Oct. 24 (Bloomberg) -- The Australian dollar climbed against all of its major peers after a private report signaled that a slowdown in Chinese manufacturing is abating, improving prospects for exports to Asia’s biggest economy.
The so-called Aussie snapped a four-day drop after data showed a faster-than-estimated increase in Australia’s consumer price index, easing expectations the Reserve Bank will cut interest rates. New Zealand’s currency was 0.3 percent from a one-month low as Asian stocks extended global declines.
“The Aussie will continue to grind higher,” said Greg Gibbs, a senior currency strategist at Royal Bank of Scotland Group Plc in Singapore. “The CPI and the Chinese PMI are both important data points, and both are better-than-expected,” he said, referring to the purchasing managers’ index.
Australia’s currency added 0.5 percent to $1.0311 as of 4:42 p.m. in Sydney following a four-day, 1.1 percent slide. The New Zealand dollar, nicknamed the kiwi, traded at 81.24 U.S. cents after losing 0.8 percent to 81.16 yesterday when it touched 81.01, the weakest since Sept. 11.
The MSCI Asia Pacific Index of shares declined 0.4 percent, following a 1.4 percent drop in the Standard & Poor’s 500 Index in New York.
The upside risk for the Australian dollar is much higher than expected and it could climb above $1.10, Steve Englander, global head of foreign-exchange strategy at Citigroup Inc., said at a conference in Sydney today.
HSBC Holdings Plc and Markit Economics said their PMI for China’s manufacturing was 49.1 in October on a preliminary basis, compared with a final reading of 47.9 last month. September’s result was the 11th-straight month below the 50 level that signals contraction, the longest streak in the gauge’s eight-year history.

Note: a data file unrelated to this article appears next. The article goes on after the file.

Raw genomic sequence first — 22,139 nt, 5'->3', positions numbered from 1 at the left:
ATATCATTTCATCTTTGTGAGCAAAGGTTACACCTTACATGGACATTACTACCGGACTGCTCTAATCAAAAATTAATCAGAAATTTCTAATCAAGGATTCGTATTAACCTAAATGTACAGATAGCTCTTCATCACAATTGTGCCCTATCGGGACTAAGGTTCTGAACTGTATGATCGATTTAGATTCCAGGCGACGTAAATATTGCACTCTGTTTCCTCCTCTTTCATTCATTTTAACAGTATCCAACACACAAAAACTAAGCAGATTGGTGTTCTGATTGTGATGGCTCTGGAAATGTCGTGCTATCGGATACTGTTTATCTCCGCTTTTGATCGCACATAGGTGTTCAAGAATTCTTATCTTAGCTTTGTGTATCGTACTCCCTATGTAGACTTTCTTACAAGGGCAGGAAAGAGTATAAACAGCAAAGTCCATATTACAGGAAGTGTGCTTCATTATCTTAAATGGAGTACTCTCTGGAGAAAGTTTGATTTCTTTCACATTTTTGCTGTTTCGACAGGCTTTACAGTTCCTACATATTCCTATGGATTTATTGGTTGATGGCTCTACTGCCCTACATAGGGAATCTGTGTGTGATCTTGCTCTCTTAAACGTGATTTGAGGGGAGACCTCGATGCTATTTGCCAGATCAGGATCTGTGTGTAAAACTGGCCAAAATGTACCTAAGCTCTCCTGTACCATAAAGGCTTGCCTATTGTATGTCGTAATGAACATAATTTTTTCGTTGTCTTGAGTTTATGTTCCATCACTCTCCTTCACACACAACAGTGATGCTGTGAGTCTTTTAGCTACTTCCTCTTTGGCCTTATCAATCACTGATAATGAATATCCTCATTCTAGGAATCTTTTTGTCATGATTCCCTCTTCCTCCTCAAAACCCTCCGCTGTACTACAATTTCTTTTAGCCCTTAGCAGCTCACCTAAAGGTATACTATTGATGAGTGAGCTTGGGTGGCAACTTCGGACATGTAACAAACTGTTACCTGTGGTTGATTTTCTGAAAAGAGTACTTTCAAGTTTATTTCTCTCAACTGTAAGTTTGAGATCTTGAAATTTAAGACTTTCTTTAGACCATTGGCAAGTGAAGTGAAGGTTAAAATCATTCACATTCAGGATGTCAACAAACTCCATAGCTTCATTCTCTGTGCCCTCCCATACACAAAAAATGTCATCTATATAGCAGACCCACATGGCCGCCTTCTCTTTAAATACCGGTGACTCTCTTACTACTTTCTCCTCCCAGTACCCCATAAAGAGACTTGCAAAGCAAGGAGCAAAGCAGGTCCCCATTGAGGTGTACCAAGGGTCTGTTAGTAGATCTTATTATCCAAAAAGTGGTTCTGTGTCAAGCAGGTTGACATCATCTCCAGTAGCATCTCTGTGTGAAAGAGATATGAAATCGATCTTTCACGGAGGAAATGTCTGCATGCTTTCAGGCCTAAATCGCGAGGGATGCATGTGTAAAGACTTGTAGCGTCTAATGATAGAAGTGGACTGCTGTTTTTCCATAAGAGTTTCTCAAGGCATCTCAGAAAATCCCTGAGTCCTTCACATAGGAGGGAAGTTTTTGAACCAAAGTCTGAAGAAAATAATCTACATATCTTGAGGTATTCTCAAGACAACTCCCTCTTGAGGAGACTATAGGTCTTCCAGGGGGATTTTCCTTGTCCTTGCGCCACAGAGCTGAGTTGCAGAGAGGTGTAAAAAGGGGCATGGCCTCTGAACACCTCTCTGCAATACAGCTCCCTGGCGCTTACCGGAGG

In Australia, a measure called the trimmed mean gauge of core consumer prices rose 2.4 percent in the three months ended Sept. 30 from a year earlier, the Bureau of Statistics said today. That compares with the 2.2 percent increase estimated by economists in a Bloomberg News survey.
“The market was sort of hoping for a softer-than-expected number and priced it that way,” David de Garis, a senior economist at National Australia Bank Ltd. in Melbourne, said in a Bloomberg Television interview. The Aussie is “looking pretty solid around those $1.02 levels.”
The RBA, which targets average annual inflation of 2 percent to 3 percent, cut its overnight cash rate target by a quarter-percentage point to 3.25 percent on Oct. 2.
Overnight-index swaps data compiled by Bloomberg show traders see a 73.1 percent chance policy makers will lower the rate to 3 percent at a Nov. 6 meeting, compared with a 95.4 percent possibility observed yesterday.
Australia’s bonds declined, with three-year yields gaining as much as 8 basis points to 2.64 percent, the highest since Sept. 24.
The Aussie dropped 3.2 percent in the past three months, the third-worst performer among the 10 developed-nation currencies tracked by the Bloomberg Correlation-Weighted Indexes. The yen and dollar had bigger declines during the period, while the kiwi slipped 0.4 percent.
“Our bias is still that further modest easing from the RBA is likely to be seen,” said Callum Henderson, the global head of currency research in Singapore at Standard Chartered Plc.
The Reserve Bank of New Zealand will hold a policy meeting tomorrow. All 17 economists surveyed by Bloomberg News predict the central bank will leave the official cash rate at 2.5 percent, prolonging a period of record-low borrowing costs that began in March 2011.
To contact the editor responsible for this story: Rocky Swift at firstname.lastname@example.org